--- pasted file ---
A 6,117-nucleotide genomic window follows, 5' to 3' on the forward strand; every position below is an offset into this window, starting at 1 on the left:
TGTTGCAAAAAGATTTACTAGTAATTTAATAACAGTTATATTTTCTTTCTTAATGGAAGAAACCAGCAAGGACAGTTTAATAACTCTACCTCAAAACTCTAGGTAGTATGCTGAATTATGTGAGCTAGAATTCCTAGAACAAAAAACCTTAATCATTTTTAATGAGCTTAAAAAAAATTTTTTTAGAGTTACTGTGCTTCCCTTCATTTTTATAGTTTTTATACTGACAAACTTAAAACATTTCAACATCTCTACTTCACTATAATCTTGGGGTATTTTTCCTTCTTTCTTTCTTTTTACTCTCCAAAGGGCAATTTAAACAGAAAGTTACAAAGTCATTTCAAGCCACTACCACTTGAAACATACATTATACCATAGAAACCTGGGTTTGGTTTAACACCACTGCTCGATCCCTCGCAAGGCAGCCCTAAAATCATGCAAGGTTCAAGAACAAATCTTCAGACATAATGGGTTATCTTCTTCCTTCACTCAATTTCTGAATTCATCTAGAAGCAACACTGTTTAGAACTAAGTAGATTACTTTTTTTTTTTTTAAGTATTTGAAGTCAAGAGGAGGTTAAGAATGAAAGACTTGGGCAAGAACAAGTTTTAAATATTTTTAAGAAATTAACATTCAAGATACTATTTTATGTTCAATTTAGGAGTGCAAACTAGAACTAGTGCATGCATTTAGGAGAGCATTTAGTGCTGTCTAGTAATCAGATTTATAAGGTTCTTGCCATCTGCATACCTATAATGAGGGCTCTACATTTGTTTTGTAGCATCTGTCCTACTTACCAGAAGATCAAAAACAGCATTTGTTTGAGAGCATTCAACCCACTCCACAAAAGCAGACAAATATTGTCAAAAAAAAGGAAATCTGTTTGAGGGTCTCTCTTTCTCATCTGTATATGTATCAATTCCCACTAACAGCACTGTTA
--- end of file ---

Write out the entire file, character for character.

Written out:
A 6,117-nucleotide genomic window follows, 5' to 3' on the forward strand; every position below is an offset into this window, starting at 1 on the left:
TGTTGCAAAAAGATTTACTAGTAATTTAATAACAGTTATATTTTCTTTCTTAATGGAAGAAACCAGCAAGGACAGTTTAATAACTCTACCTCAAAACTCTAGGTAGTATGCTGAATTATGTGAGCTAGAATTCCTAGAACAAAAAACCTTAATCATTTTTAATGAGCTTAAAAAAAATTTTTTTAGAGTTACTGTGCTTCCCTTCATTTTTATAGTTTTTATACTGACAAACTTAAAACATTTCAACATCTCTACTTCACTATAATCTTGGGGTATTTTTCCTTCTTTCTTTCTTTTTACTCTCCAAAGGGCAATTTAAACAGAAAGTTACAAAGTCATTTCAAGCCACTACCACTTGAAACATACATTATACCATAGAAACCTGGGTTTGGTTTAACACCACTGCTCGATCCCTCGCAAGGCAGCCCTAAAATCATGCAAGGTTCAAGAACAAATCTTCAGACATAATGGGTTATCTTCTTCCTTCACTCAATTTCTGAATTCATCTAGAAGCAACACTGTTTAGAACTAAGTAGATTACTTTTTTTTTTTTTAAGTATTTGAAGTCAAGAGGAGGTTAAGAATGAAAGACTTGGGCAAGAACAAGTTTTAAATATTTTTAAGAAATTAACATTCAAGATACTATTTTATGTTCAATTTAGGAGTGCAAACTAGAACTAGTGCATGCATTTAGGAGAGCATTTAGTGCTGTCTAGTAATCAGATTTATAAGGTTCTTGCCATCTGCATACCTATAATGAGGGCTCTACATTTGTTTTGTAGCATCTGTCCTACTTACCAGAAGATCAAAAACAGCATTTGTTTGAGAGCATTCAACCCACTCCACAAAAGCAGACAAATATTGTCAAAAAAAAGGAAATCTGTTTGAGGGTCTCTCTTTCTCATCTGTATATGTATCAATTCCCACTAACAGCACTGTTA